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Experts Warn Buy to Let Market is in Crisis

Landlord repossessions are on the rise. Data released this week has revealed that 800k landlords had their properties repossessed in Q3 of 2019, which is a huge 40% rise on the same period of the previous year. Serious mortgage arrears have risen by 9%, although arrears overall are slightly below the figures from last year.

Experts say the spike in repossessions is driven, in part, by a number of historic cases only just being dealt with. This has been prompted by a change in how lenders review cases, with many lenders now applying for repossession orders only when all other avenues “have been exhausted”.

Government Tax Policies to Blame

However, landlords and landlord bodies are not convinced. They blame government changes to mortgage interest tax relief and the extended time it takes landlords to get a possession order for their property after a tenant falls into arrears.

“Since most repossessions of this kind lead to tenants being evicted it is vital that the next government actively supports the majority of landlords doing a good job to provide the homes to rent the country needs,” says David Smith from the Residential Landlords Association.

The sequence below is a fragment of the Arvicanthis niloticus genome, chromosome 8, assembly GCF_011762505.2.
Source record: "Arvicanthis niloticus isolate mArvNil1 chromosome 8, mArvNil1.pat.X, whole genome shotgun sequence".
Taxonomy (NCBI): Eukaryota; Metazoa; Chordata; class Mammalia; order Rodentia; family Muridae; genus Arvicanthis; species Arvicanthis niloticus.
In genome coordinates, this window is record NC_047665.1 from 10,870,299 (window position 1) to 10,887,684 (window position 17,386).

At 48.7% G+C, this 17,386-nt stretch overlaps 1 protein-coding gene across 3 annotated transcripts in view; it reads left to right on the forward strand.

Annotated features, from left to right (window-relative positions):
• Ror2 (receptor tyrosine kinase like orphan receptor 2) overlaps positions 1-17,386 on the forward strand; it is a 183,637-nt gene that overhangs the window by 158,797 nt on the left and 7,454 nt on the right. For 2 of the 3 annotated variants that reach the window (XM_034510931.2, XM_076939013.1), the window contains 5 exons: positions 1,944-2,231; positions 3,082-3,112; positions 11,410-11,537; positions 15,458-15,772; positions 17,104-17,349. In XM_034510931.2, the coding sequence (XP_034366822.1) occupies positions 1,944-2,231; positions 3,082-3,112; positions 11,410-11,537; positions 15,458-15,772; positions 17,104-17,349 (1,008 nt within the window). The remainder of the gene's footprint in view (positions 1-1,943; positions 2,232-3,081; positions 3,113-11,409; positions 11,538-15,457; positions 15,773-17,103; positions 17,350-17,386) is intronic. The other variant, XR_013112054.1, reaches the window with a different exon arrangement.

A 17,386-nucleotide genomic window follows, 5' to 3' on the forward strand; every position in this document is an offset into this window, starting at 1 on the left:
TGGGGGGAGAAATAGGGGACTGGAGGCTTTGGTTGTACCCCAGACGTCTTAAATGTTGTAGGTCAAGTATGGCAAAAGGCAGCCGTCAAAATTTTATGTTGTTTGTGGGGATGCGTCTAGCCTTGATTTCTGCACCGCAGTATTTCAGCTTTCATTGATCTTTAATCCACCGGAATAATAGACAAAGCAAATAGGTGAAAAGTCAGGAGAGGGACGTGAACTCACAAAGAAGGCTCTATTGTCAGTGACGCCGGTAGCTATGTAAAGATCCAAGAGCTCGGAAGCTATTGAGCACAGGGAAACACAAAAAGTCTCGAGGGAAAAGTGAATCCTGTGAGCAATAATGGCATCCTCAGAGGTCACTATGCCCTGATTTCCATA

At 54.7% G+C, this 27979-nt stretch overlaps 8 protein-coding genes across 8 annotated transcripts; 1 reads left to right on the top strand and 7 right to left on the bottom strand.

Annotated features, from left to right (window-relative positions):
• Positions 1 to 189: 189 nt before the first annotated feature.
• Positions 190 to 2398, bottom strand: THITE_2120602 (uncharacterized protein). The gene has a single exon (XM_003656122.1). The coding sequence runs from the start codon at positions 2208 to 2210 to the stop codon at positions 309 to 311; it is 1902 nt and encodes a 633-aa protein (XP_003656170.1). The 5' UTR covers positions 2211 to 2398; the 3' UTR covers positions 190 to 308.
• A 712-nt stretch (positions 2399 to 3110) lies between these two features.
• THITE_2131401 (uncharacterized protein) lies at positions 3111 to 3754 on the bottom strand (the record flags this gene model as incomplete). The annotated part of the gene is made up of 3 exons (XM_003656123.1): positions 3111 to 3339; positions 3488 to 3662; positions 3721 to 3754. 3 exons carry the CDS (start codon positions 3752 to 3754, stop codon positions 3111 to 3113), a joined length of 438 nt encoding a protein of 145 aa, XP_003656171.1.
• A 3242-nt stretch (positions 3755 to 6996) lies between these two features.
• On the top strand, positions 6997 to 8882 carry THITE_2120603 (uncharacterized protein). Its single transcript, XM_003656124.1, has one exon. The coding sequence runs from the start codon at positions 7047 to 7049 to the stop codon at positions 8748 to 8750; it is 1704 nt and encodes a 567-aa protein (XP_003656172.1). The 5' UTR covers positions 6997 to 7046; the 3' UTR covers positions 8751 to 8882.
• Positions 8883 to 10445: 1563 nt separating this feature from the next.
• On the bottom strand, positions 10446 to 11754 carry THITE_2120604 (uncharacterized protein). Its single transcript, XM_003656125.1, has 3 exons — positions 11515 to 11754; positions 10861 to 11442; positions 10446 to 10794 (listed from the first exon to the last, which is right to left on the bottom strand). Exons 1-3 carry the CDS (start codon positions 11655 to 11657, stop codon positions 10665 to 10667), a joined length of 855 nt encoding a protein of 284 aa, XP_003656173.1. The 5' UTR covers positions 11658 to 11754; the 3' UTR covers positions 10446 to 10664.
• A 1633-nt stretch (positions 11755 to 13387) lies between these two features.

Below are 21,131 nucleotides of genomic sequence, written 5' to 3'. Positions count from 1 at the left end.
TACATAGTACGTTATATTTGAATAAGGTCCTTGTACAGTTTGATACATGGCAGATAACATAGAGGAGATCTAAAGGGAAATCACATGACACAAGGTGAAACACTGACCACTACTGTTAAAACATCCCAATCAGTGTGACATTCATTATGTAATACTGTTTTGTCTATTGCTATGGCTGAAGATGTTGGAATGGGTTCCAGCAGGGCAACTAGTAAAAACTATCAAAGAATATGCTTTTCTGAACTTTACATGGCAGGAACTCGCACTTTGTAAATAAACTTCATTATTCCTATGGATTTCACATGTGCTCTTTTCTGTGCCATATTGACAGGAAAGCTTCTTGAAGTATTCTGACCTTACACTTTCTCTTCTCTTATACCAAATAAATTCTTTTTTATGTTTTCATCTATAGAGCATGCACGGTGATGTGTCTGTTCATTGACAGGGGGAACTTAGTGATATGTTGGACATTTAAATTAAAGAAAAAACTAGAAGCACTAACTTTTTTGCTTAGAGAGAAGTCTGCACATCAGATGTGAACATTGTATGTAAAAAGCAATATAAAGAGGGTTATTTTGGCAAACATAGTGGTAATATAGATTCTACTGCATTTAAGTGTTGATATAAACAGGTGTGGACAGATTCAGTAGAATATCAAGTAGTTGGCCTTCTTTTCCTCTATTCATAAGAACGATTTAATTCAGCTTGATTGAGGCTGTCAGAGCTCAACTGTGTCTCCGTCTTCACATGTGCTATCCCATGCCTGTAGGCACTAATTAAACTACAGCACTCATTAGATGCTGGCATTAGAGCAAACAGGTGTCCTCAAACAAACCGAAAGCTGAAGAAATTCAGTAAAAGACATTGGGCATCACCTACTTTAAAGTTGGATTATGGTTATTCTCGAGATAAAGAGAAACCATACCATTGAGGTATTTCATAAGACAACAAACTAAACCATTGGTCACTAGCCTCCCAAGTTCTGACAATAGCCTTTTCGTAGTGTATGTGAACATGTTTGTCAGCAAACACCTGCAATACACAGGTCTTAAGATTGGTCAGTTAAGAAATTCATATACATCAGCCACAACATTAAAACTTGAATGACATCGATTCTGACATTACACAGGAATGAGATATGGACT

“If we want to develop long-term tenancy models, we need also to support landlords to stay in the market long term.”

Landlord Confidence at an All-Time Low

Right now, landlord confidence is at an all-time low. Many experienced landlords are looking to sell up and there are fewer new landlords entering the sector. Increasingly hostile government policies are driving landlords out of the buy to let sector. One RLA research study found that a third of the 2,000 landlords quizzed were planning to sell over the next year.

Landlords in central and Greater London were the least confident, followed by Welsh landlords.

There is a lot of concern that a mass exodus will lead to a rental housing crisis, especially for vulnerable tenants who have fewer options. The RLA warns this could be a ticking timebomb.

“We warned the government that the tax increases they have imposed on landlords would be counter-productive and these figures show how right we were,” says David Smith.

CGT Changes Next April

Even accidental landlords are in decline, thanks to the government tax changes. Many people who might have continued letting out a second home are now planning to sell up, in order to beat the forthcoming changes to Capital Gains Tax, which are due to come into effect next year.

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